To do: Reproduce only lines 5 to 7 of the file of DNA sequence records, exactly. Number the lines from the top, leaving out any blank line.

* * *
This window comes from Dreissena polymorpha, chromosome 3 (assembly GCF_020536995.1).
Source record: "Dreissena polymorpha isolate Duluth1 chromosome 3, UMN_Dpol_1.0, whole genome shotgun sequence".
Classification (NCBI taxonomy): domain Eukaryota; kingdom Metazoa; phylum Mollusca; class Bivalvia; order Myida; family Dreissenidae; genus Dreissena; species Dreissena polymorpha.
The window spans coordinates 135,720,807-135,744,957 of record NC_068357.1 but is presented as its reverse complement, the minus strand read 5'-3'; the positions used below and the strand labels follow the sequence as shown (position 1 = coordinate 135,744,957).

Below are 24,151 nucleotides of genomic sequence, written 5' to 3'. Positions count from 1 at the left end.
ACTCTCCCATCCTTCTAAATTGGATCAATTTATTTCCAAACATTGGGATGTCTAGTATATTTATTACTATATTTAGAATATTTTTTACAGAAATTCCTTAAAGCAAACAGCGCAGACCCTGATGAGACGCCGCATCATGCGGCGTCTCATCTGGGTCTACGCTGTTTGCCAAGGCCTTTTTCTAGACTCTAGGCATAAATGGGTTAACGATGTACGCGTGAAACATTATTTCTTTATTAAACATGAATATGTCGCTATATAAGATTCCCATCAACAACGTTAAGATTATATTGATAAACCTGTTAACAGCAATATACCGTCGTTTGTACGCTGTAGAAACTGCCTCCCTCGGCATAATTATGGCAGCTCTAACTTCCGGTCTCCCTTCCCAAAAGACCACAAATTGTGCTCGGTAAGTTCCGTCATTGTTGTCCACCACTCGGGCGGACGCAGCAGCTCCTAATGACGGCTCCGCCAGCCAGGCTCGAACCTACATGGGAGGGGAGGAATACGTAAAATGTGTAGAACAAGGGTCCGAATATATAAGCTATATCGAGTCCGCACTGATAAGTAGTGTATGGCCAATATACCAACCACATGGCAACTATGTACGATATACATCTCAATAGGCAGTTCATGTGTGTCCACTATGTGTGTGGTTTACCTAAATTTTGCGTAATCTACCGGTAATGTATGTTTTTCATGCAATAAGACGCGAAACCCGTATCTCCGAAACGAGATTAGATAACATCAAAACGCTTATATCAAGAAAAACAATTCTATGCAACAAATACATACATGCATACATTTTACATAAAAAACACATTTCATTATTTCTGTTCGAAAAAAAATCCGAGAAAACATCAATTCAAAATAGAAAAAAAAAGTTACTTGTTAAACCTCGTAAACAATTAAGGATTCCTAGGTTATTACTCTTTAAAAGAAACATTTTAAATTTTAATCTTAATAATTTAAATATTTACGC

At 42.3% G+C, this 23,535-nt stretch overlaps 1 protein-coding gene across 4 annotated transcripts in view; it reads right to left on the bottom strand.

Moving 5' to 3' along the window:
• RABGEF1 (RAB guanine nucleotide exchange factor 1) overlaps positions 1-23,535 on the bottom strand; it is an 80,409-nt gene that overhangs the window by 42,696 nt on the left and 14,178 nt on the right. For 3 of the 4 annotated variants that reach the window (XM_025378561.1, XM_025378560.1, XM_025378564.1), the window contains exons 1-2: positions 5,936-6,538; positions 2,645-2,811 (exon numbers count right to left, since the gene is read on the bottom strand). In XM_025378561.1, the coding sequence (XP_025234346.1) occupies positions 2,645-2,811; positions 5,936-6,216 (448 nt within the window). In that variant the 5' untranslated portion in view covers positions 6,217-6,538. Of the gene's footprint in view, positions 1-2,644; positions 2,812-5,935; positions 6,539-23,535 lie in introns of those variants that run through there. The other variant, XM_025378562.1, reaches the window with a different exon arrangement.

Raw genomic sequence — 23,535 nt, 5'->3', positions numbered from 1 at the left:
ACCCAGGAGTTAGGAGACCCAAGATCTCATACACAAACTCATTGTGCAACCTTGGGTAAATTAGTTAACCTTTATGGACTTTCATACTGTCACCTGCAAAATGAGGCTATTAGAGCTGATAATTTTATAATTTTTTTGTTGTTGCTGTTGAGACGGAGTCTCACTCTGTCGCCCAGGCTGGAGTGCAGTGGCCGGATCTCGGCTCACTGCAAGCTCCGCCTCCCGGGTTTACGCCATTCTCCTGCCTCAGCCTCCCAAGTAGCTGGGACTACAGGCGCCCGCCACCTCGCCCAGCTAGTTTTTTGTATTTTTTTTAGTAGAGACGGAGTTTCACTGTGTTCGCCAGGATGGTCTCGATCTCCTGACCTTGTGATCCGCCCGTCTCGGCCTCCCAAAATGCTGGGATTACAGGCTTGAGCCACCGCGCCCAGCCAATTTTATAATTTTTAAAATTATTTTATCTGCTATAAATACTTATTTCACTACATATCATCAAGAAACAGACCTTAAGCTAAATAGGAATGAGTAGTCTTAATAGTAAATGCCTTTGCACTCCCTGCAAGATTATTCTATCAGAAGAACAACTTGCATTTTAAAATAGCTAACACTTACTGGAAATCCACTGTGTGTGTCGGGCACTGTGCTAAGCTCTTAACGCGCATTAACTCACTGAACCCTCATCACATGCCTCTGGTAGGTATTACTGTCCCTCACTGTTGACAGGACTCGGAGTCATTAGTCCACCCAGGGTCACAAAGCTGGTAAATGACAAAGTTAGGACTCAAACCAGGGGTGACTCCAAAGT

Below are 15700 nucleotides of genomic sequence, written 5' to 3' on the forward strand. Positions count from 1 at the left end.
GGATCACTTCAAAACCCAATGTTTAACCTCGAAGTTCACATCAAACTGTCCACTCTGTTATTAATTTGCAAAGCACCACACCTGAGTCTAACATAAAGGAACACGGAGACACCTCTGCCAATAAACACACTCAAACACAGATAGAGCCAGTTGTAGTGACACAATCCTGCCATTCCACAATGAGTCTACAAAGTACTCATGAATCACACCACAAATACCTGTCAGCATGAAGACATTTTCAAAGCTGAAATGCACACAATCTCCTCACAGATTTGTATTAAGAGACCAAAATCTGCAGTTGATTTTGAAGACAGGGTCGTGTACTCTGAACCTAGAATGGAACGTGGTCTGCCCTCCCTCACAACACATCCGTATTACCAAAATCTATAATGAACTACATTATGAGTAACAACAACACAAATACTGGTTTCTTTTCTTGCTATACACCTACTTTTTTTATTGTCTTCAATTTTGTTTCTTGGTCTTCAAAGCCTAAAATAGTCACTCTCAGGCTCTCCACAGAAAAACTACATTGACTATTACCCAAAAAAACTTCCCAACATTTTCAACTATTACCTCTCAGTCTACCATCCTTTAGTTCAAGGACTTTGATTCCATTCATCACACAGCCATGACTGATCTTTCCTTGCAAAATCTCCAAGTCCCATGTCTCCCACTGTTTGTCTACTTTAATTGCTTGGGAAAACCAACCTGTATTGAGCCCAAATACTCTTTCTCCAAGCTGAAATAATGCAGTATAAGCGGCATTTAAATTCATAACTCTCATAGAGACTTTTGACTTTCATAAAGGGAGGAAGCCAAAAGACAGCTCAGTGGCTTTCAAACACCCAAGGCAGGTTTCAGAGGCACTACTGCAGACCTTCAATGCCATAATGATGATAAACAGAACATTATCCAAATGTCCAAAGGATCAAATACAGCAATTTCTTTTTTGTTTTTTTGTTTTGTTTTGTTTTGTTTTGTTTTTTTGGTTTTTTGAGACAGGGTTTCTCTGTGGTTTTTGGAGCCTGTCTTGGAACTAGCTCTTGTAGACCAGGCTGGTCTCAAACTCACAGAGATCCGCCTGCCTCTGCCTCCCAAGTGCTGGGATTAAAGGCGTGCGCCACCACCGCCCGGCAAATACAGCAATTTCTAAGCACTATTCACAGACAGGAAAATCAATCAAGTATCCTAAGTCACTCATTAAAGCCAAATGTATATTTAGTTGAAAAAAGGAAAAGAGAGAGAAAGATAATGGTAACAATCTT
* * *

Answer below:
Below are 24,151 nucleotides of genomic sequence, written 5' to 3'. Positions count from 1 at the left end.
ACTCTCCCATCCTTCTAAATTGGATCAATTTATTTCCAAACATTGGGATGTCTAGTATATTTATTACTATATTTAGAATATTTTTTACAGAAATTCCTTAAAGCAAACAGCGCAGACCCTGATGAGACGCCGCATCATGCGGCGTCTCATCTGGGTCTACGCTGTTTGCCAAGGCCTTTTTCTAGACTCTAGGCATAAATGGGTTAACGATGTACGCGTGAAACATTATTTCTTTATTAAACATGAATATGTCGCTATATAAGATTCCCATCAACAACGTTAAGATTATATTGATAAACCTGTTAACAGCAATATACCGTCGTTTGTACGCTGTAGAAACTGCCTCCCTCGGCATAATTATGGCAGCTCTAACTTCCGGTCTCCCTTCCCAAAAGACCACAAATTGTGCTCGGTAAGTTCCGTCATTGTTGTCCACCACTCGGGCGGACGCAGCAGCTCCTAATGACGGCTCCGCCAGCCAGGCTCGAACCTACATGGGAGGGGAGGAATACGTAAAATGTGTAGAACAAGGGTCCGAATATATAAGCTATATCGAGTCCGCACTGATAAGTAGTGTATGGCCAATATACCAACCACATGGCAACTATGTACGATATACATCTCAATAGGCAGTTCATGTGTGTCCACTATGTGTGTGGTTTACCTAAATTTTGCGTAATCTACCGGTAATGTATGTTTTTCATGCAATAAGACGCGAAACCCGTATCTCCGAAACGAGATTAGATAACATCAAAACGCTTATATCAAGAAAAACAATTCTATGCAACAAATACATACATGCATACATTTTACATAAAAAACACATTTCATTATTTCTGTTCGAAAAAAAATCCGAGAAAACATCAATTCAAAATAGAAAAAAAAAGTTACTTGTTAAACCTCGTAAACAATTAAGGATTCCTAGGTTATTACTCTTTAAAAGAAACATTTTAAATTTTAATCTTAATAATTTAAATATTTACGC

At 42.3% G+C, this 23,535-nt stretch overlaps 1 protein-coding gene across 4 annotated transcripts in view; it reads right to left on the bottom strand.